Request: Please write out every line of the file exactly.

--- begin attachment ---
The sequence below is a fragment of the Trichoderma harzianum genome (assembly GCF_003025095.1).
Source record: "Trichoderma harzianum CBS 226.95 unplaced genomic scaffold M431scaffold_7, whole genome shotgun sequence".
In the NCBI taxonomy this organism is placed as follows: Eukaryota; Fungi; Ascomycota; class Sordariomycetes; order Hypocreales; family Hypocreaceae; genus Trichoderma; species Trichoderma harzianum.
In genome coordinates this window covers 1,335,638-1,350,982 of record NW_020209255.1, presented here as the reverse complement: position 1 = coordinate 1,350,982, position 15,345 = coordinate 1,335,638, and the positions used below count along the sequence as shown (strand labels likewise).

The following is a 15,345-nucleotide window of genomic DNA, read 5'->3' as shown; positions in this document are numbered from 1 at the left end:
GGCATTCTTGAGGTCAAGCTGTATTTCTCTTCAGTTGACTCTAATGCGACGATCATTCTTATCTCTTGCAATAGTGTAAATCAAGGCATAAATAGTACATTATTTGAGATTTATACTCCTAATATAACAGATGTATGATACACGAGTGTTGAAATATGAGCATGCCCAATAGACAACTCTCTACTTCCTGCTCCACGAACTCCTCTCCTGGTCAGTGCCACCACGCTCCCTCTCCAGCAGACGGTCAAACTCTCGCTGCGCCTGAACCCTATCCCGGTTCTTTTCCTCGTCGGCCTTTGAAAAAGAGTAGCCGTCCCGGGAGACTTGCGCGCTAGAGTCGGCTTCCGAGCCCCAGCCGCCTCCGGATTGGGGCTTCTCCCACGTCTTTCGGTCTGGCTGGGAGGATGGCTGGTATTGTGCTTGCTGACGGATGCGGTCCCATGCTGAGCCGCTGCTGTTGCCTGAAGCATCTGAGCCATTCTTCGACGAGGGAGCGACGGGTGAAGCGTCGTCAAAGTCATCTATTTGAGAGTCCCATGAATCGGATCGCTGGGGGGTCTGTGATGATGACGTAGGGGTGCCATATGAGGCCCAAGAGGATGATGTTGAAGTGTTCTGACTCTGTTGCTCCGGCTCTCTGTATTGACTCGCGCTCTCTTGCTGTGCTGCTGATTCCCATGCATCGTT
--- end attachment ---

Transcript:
The sequence below is a fragment of the Trichoderma harzianum genome (assembly GCF_003025095.1).
Source record: "Trichoderma harzianum CBS 226.95 unplaced genomic scaffold M431scaffold_7, whole genome shotgun sequence".
In the NCBI taxonomy this organism is placed as follows: Eukaryota; Fungi; Ascomycota; class Sordariomycetes; order Hypocreales; family Hypocreaceae; genus Trichoderma; species Trichoderma harzianum.
In genome coordinates this window covers 1,335,638-1,350,982 of record NW_020209255.1, presented here as the reverse complement: position 1 = coordinate 1,350,982, position 15,345 = coordinate 1,335,638, and the positions used below count along the sequence as shown (strand labels likewise).

The following is a 15,345-nucleotide window of genomic DNA, read 5'->3' as shown; positions in this document are numbered from 1 at the left end:
GGCATTCTTGAGGTCAAGCTGTATTTCTCTTCAGTTGACTCTAATGCGACGATCATTCTTATCTCTTGCAATAGTGTAAATCAAGGCATAAATAGTACATTATTTGAGATTTATACTCCTAATATAACAGATGTATGATACACGAGTGTTGAAATATGAGCATGCCCAATAGACAACTCTCTACTTCCTGCTCCACGAACTCCTCTCCTGGTCAGTGCCACCACGCTCCCTCTCCAGCAGACGGTCAAACTCTCGCTGCGCCTGAACCCTATCCCGGTTCTTTTCCTCGTCGGCCTTTGAAAAAGAGTAGCCGTCCCGGGAGACTTGCGCGCTAGAGTCGGCTTCCGAGCCCCAGCCGCCTCCGGATTGGGGCTTCTCCCACGTCTTTCGGTCTGGCTGGGAGGATGGCTGGTATTGTGCTTGCTGACGGATGCGGTCCCATGCTGAGCCGCTGCTGTTGCCTGAAGCATCTGAGCCATTCTTCGACGAGGGAGCGACGGGTGAAGCGTCGTCAAAGTCATCTATTTGAGAGTCCCATGAATCGGATCGCTGGGGGGTCTGTGATGATGACGTAGGGGTGCCATATGAGGCCCAAGAGGATGATGTTGAAGTGTTCTGACTCTGTTGCTCCGGCTCTCTGTATTGACTCGCGCTCTCTTGCTGTGCTGCTGATTCCCATGCATCGTT